A revolver-wielding stranger crosses paths with two warring clans who are both on the hunt for a hidden treasure in a remote western town. Knowing his services are valuable to either side, he offers himself to the clan who will offer up the largest share of the wealth.Written by
Quentin Tarantino's mechanical wheelchair has a duck hood ornament on one of the arms, the same hood ornament as on Stuntman Mike's car in Death Proof (2007), directed by Tarantino. See more »
In the scene where The Gunman (Hideaki Ito) and Shizuka are intimate, you can see that The Gunman has had some kind of booster shot on his right upper arm that has left a scar. You see this as he takes off his shirt and then jumps into the bed.
Don't think is a booster shot but more of a bullet shot scar. See more »
[shoots a snake out of the claws of a flying hawk and cuts egg out of it]
[draws his gun on Piringo and whistles appreciatively]
Piringo. Been looking for you. It's the end of the road for you.
What's that sound?
That's the sound of the Gion Shoja temple bells.
You know, those Heike and Genji boys. On a distant island, these to clans split into the Reds and the Whites. Waged a war. Sort of like that, uh, War of the Roses, ya know? In England?
Who won? The Whites?
This high noon...
[...] See more »
The international cut version, shorter by 23 minutes, omits several scenes for pacing reasons and also all the scenes where the big Genji/Minamoto henchman after having his balls shot off develops a crush for his leader Yoshitsune. This version was screened at several film festivals and is featured on most of the DVD releases outside of Japan. See more »
Another Mikke Takeshi film - so expect the unexpected - or maybe not.
There is a serious problem to this film which most reviews haven't even touched. Yet anyone who has followed direct-to-video action films from Japan for the past 20 years should know what it is. Post-modern references to Spaghetti Westerns have become such a staple of such films, that these essentially have established a genre all their own - absurdist over the top violence, operatic story elements, musical and visual cues referencing the music of Ennio Morricone and the films of Sergio Leone - This has now been done a hundred times. This is the real surprise (disappointment) of the present movie - it is not new.
The reason for the development of this weirdly self-referential genre is that the most famous of all Spaghetti Westerns, Leone's 'A Fistful of Dollars,' was a direct rip-off of Akira Kurosawa's 'Yojimbo.' In the past two decades, Japanese film makers have tried to understand how that could happen. In general, although producing entertaining action films, they have failed miserably to comprehend the relationship between "Fistful" and "Yojimbo," because they haven't been able to grasp the fundamental agreement between the thought of Leone and Kurosawa which was softly Marxist in social orientation. Both of the original films are quietly but rigorously condemnatory of modern capitalism, which has been lost on the Japanese genre in question.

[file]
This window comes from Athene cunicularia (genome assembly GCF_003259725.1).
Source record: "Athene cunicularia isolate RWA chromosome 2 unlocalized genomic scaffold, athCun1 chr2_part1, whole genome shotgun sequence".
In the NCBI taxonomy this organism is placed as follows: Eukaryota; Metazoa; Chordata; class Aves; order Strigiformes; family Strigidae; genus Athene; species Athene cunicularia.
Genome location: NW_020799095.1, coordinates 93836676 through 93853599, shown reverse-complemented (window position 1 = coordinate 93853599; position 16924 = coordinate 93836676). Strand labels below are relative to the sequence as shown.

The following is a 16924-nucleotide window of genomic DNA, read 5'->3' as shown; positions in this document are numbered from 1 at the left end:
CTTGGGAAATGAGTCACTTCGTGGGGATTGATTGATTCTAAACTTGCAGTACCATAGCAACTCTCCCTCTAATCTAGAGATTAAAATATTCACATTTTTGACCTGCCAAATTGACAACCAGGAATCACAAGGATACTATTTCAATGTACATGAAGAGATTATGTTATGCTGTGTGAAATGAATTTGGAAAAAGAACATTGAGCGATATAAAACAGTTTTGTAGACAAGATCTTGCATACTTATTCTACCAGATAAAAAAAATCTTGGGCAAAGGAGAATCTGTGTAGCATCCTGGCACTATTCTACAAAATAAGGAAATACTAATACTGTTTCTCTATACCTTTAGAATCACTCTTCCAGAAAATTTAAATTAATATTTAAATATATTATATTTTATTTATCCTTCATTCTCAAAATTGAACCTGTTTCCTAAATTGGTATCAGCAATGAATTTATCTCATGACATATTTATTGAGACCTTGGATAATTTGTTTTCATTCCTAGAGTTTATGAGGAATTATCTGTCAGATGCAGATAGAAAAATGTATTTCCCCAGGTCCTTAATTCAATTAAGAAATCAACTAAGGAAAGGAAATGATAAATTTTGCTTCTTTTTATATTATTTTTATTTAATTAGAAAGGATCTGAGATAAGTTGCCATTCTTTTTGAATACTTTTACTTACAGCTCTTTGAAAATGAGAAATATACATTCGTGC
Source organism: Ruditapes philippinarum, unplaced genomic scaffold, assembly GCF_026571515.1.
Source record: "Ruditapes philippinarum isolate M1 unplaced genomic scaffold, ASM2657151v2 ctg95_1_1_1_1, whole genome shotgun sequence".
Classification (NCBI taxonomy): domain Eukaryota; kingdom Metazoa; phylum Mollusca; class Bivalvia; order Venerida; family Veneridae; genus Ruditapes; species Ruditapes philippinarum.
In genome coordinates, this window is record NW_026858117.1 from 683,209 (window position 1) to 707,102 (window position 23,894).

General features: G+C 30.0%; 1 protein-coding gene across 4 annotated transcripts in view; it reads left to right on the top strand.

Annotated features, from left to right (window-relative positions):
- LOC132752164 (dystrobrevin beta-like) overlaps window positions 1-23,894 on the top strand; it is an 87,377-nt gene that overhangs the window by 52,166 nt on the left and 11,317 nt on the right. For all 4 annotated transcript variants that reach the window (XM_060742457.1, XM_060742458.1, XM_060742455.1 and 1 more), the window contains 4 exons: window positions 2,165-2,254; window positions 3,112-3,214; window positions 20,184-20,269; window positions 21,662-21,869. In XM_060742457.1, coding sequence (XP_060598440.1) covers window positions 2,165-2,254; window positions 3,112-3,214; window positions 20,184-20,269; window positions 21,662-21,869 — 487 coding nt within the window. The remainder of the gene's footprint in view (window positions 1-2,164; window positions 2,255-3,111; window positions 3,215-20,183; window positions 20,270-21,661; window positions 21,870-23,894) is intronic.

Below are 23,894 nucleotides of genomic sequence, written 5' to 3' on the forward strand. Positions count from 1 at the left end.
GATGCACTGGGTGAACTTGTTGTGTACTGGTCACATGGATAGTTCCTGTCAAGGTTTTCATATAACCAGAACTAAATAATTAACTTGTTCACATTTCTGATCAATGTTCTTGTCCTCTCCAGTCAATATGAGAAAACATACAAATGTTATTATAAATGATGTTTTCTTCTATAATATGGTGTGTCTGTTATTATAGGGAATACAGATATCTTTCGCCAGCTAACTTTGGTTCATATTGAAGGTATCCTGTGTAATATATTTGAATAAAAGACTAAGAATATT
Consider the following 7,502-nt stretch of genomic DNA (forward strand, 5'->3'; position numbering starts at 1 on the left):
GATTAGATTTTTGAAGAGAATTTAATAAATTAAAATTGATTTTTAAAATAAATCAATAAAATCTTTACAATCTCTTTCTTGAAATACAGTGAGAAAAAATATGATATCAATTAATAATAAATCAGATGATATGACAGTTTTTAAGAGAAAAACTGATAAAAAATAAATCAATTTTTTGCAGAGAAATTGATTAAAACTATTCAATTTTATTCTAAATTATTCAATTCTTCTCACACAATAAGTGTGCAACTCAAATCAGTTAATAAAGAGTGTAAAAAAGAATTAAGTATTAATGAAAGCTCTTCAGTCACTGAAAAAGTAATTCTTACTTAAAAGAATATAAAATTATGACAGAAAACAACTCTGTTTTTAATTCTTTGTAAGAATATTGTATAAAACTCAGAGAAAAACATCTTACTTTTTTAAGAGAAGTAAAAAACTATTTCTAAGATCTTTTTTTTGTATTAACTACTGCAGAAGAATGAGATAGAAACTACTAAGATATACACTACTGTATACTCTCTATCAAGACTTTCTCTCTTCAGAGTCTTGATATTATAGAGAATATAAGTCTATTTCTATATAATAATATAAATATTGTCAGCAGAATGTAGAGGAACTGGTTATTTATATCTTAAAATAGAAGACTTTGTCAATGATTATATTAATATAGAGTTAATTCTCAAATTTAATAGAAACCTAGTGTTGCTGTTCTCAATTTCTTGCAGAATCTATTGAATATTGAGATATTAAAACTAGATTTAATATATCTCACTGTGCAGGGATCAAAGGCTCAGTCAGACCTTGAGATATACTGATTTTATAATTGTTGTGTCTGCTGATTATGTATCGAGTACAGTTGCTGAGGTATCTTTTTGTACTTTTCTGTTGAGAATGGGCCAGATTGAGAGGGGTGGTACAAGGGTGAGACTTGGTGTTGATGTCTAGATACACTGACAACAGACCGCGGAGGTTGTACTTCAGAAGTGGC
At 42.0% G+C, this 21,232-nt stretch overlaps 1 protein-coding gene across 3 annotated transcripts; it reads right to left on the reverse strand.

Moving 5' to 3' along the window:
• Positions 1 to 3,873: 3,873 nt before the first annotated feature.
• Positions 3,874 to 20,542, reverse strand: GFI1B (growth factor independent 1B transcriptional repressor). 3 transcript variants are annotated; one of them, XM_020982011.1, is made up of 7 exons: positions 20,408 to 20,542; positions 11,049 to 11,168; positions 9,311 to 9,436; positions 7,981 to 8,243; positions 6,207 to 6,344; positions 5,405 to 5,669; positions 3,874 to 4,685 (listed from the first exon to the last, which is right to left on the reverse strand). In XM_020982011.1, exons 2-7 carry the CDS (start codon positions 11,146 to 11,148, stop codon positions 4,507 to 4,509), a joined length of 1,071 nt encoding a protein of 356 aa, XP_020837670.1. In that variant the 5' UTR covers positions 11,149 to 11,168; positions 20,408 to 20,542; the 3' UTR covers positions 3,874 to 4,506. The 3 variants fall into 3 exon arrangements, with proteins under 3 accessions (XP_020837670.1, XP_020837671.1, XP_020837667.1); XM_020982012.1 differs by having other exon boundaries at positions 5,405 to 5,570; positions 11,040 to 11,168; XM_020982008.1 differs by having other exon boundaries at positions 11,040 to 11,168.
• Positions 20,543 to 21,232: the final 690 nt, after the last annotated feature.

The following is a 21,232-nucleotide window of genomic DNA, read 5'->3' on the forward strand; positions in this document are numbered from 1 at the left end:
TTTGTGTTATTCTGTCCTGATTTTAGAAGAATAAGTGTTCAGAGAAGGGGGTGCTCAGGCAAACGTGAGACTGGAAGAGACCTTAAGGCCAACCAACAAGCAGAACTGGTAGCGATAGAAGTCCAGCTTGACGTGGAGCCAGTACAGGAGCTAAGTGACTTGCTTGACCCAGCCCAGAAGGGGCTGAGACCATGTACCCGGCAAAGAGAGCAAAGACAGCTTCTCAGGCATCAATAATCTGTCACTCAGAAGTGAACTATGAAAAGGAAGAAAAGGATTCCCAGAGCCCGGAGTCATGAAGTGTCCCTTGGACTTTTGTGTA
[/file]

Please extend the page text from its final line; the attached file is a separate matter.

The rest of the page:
One would have expected director Miike Takeshi, who has been so critical of modern society in other films, to have recognized this and used it. He does not. SWD is entirely of its genre, and nothing new is learned from it.
Instead, he tries to avoid the issue by drawing his material mainly from the major film by Leone disciple Sergio Corbucci - "Django." Big mistake.
Whatever its merits, 'Django' left one seriously misguided impression on the history of the Spaghetti Western - it seems to be entirely lacking in humor. Althgough Corbucci later revealed quite a sense of the comedic, and Leone's own films are largely comedies with operatic structures, this impression of 'Django' has stuck, and most parodies of Spaghetti Westerns have been based on the assumption that the genre is overly heavy in its themes and philosophy. Nothing could be further from the truth.
Yet here, we are expected to laugh because the characters take themselves sssooo seriously. When the heroes of the best Spaghetti Westerns didn't take themselves seriously at all. Which means we are expected to laugh at a parody of a genre that in fact never existed.
There's a lot of good here. The action sequences are solid, the pacing is good, the weird blend of Meji Restoration and 1880s cowboy actually works visually. And there are lines from the dialog that are impossible to forget.
But those familiar with Japanese action films have seen most of this before. And we expect more from this unique director, especially with the budget involved.
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